As you may know, there was a switch in the Western world from the Julian calendar to the Gregorian calendar that the vast majority of us use today. “The motivation for the reform was to bring the date for the celebration of Easter to the time of the year in which the First Council of Nicaea had agreed upon in 325. Because the spring equinox was tied to the celebration of Easter, the Roman Catholic Church considered this steady movement in the date of the equinox undesirable… Between AD 325… (when… the vernal equinox occurred approximately 21 March), and the time of Pope Gregory’s bull in 1582, the vernal equinox had moved backward in the calendar, until it was occurring on about 11 March, 10 days earlier.”
The fix was to make years that are exactly divisible by 100 Continue reading Couldn't Pope Gregory have fixed that OTHER calendar problem?
As I have noted, I’m a Protestant with an odd fascination with Catholic popes. The accession, in March 2013, of Cardinal Jorge Mario Bergoglio of Argentina, 76, to become the 266th head of the world’s 1.2 billion Roman Catholics, especially when his predecessor, Benedict XVI is still alive, intrigued me.
I admit that I’ve enjoyed that he’s made some in the church hierarchy nervous, when he faults the church’s focus on gays and abortion, though that feels more like optics rather than actual change to me. He may be right, though, when he describes‘ideological Christians’ as a ‘serious illness’ within the Church.
More interesting to me is his suggestion, if it’s understood correctly in a secular press, that it’s OK not to believe in God if you have a clean conscience. Continue reading P is for Pope Francis I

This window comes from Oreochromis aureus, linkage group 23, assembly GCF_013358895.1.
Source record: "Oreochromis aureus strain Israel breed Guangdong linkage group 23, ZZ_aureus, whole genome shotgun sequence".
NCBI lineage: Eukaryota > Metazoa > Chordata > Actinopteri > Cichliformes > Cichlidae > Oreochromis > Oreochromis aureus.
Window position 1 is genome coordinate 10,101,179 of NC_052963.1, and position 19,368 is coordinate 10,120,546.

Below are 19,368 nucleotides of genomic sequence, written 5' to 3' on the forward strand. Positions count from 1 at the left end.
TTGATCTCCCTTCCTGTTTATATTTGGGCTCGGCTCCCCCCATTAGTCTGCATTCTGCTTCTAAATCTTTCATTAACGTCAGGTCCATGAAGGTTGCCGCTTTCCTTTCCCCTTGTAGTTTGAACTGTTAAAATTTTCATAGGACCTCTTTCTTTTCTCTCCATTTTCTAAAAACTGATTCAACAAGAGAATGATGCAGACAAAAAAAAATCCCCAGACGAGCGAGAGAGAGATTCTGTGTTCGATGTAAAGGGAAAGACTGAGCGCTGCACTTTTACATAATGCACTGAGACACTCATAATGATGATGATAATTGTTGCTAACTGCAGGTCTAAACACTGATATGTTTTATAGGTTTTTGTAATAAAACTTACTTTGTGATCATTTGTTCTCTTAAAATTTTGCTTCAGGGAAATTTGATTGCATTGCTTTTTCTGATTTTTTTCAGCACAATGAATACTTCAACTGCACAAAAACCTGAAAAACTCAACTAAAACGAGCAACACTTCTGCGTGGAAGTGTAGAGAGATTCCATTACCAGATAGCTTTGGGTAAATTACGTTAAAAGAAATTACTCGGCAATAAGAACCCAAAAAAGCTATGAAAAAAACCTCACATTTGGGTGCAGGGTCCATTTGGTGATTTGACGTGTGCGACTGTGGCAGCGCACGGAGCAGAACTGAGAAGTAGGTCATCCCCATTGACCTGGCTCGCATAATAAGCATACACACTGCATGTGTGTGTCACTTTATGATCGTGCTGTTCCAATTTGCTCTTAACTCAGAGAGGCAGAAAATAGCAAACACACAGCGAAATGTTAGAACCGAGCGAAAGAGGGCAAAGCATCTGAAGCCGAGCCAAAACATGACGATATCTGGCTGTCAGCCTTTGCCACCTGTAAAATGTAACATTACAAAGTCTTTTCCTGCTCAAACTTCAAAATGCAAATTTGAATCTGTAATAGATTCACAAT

For a non-Catholic, I have an irrational interest in the papacy, especially the recent guys. When I was a kid, I always got my World Almanac and once a year, at least, looked at the lists of all of the popes, which included the antipopes, those popes opposed by some faction of the church. As you see from this list from the Catholic Encyclopedia, there were a lot of them, and they tended to be in chronological clusters.
Limiting the discussion to the popes in my lifetime:
Pius XII (1939-58) – I don’t remember him specifically – I was a child when he died – but I had heard for years he had done little or nothing Continue reading Popes I have recalled
I’ve had a great interest in all the Popes in my lifetime, odd, I suppose, since I’m not Roman Catholic. I thought John Paul II was an inspirational political leader, who helped bring down the Iron Curtain. I think he showed great compassion to the man who tried to kill him in 1981.
When I worked at FantaCo, and the Pope comic book came out in 1982, quite early in his papacy, we got so many people coming through our doors Continue reading Sanctus – why so Subito QUESTION